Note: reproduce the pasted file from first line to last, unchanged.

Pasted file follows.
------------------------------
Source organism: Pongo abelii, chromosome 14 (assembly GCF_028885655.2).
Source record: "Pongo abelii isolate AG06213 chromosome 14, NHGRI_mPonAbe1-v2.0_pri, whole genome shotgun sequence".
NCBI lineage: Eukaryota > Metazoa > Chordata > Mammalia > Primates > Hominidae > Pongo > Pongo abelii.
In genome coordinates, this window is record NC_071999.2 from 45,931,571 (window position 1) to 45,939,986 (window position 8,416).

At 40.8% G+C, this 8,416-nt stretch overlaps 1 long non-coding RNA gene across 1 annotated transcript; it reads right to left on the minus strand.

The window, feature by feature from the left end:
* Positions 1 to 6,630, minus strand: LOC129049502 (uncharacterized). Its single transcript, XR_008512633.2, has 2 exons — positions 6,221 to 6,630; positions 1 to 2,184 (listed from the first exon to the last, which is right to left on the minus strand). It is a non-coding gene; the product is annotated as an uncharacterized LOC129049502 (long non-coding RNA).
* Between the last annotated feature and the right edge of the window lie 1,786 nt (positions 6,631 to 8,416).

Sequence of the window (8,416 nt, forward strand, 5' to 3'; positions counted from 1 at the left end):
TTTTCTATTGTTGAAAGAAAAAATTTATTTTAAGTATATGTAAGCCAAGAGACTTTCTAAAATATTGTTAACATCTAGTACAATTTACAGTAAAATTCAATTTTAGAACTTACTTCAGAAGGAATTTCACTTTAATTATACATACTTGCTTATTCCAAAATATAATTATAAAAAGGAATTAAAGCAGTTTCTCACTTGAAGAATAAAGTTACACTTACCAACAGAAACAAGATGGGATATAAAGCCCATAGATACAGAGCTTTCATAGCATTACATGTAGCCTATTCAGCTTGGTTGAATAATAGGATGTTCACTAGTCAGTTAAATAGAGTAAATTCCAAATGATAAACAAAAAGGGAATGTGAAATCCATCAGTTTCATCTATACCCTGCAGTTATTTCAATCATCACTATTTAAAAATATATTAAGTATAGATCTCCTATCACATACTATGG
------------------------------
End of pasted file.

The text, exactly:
Source organism: Pongo abelii, chromosome 14 (assembly GCF_028885655.2).
Source record: "Pongo abelii isolate AG06213 chromosome 14, NHGRI_mPonAbe1-v2.0_pri, whole genome shotgun sequence".
NCBI lineage: Eukaryota > Metazoa > Chordata > Mammalia > Primates > Hominidae > Pongo > Pongo abelii.
In genome coordinates, this window is record NC_071999.2 from 45,931,571 (window position 1) to 45,939,986 (window position 8,416).

At 40.8% G+C, this 8,416-nt stretch overlaps 1 long non-coding RNA gene across 1 annotated transcript; it reads right to left on the minus strand.

The window, feature by feature from the left end:
* Positions 1 to 6,630, minus strand: LOC129049502 (uncharacterized). Its single transcript, XR_008512633.2, has 2 exons — positions 6,221 to 6,630; positions 1 to 2,184 (listed from the first exon to the last, which is right to left on the minus strand). It is a non-coding gene; the product is annotated as an uncharacterized LOC129049502 (long non-coding RNA).
* Between the last annotated feature and the right edge of the window lie 1,786 nt (positions 6,631 to 8,416).

Sequence of the window (8,416 nt, forward strand, 5' to 3'; positions counted from 1 at the left end):
TTTTCTATTGTTGAAAGAAAAAATTTATTTTAAGTATATGTAAGCCAAGAGACTTTCTAAAATATTGTTAACATCTAGTACAATTTACAGTAAAATTCAATTTTAGAACTTACTTCAGAAGGAATTTCACTTTAATTATACATACTTGCTTATTCCAAAATATAATTATAAAAAGGAATTAAAGCAGTTTCTCACTTGAAGAATAAAGTTACACTTACCAACAGAAACAAGATGGGATATAAAGCCCATAGATACAGAGCTTTCATAGCATTACATGTAGCCTATTCAGCTTGGTTGAATAATAGGATGTTCACTAGTCAGTTAAATAGAGTAAATTCCAAATGATAAACAAAAAGGGAATGTGAAATCCATCAGTTTCATCTATACCCTGCAGTTATTTCAATCATCACTATTTAAAAATATATTAAGTATAGATCTCCTATCACATACTATGG